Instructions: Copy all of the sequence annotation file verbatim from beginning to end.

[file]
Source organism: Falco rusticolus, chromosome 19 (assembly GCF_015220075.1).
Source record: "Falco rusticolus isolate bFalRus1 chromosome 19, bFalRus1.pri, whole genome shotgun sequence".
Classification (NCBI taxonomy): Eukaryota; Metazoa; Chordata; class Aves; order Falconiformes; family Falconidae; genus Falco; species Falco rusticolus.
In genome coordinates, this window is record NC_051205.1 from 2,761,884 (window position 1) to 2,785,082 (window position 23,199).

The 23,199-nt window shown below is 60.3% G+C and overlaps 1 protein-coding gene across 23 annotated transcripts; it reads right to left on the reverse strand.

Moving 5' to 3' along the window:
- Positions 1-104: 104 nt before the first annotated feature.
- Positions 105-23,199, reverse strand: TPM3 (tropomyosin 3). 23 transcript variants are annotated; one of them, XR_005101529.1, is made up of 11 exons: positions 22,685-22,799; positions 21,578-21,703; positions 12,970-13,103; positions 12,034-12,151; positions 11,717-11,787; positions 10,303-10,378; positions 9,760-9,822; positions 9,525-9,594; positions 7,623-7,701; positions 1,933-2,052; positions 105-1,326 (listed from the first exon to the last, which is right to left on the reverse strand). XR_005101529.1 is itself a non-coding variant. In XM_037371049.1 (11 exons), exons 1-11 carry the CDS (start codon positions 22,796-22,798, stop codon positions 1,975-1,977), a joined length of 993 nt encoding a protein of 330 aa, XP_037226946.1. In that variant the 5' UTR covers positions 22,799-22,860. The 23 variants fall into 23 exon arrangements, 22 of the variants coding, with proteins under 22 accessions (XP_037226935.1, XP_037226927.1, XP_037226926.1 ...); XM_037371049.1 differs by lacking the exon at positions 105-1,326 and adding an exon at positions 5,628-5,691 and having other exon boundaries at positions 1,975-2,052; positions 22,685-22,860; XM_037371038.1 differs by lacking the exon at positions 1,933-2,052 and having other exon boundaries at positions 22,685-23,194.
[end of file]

Source organism: Falco rusticolus, chromosome 19 (assembly GCF_015220075.1).
Source record: "Falco rusticolus isolate bFalRus1 chromosome 19, bFalRus1.pri, whole genome shotgun sequence".
Classification (NCBI taxonomy): Eukaryota; Metazoa; Chordata; class Aves; order Falconiformes; family Falconidae; genus Falco; species Falco rusticolus.
In genome coordinates, this window is record NC_051205.1 from 2,761,884 (window position 1) to 2,785,082 (window position 23,199).

The 23,199-nt window shown below is 60.3% G+C and overlaps 1 protein-coding gene across 23 annotated transcripts; it reads right to left on the reverse strand.

Moving 5' to 3' along the window:
- Positions 1-104: 104 nt before the first annotated feature.
- Positions 105-23,199, reverse strand: TPM3 (tropomyosin 3). 23 transcript variants are annotated; one of them, XR_005101529.1, is made up of 11 exons: positions 22,685-22,799; positions 21,578-21,703; positions 12,970-13,103; positions 12,034-12,151; positions 11,717-11,787; positions 10,303-10,378; positions 9,760-9,822; positions 9,525-9,594; positions 7,623-7,701; positions 1,933-2,052; positions 105-1,326 (listed from the first exon to the last, which is right to left on the reverse strand). XR_005101529.1 is itself a non-coding variant. In XM_037371049.1 (11 exons), exons 1-11 carry the CDS (start codon positions 22,796-22,798, stop codon positions 1,975-1,977), a joined length of 993 nt encoding a protein of 330 aa, XP_037226946.1. In that variant the 5' UTR covers positions 22,799-22,860. The 23 variants fall into 23 exon arrangements, 22 of the variants coding, with proteins under 22 accessions (XP_037226935.1, XP_037226927.1, XP_037226926.1 ...); XM_037371049.1 differs by lacking the exon at positions 105-1,326 and adding an exon at positions 5,628-5,691 and having other exon boundaries at positions 1,975-2,052; positions 22,685-22,860; XM_037371038.1 differs by lacking the exon at positions 1,933-2,052 and having other exon boundaries at positions 22,685-23,194.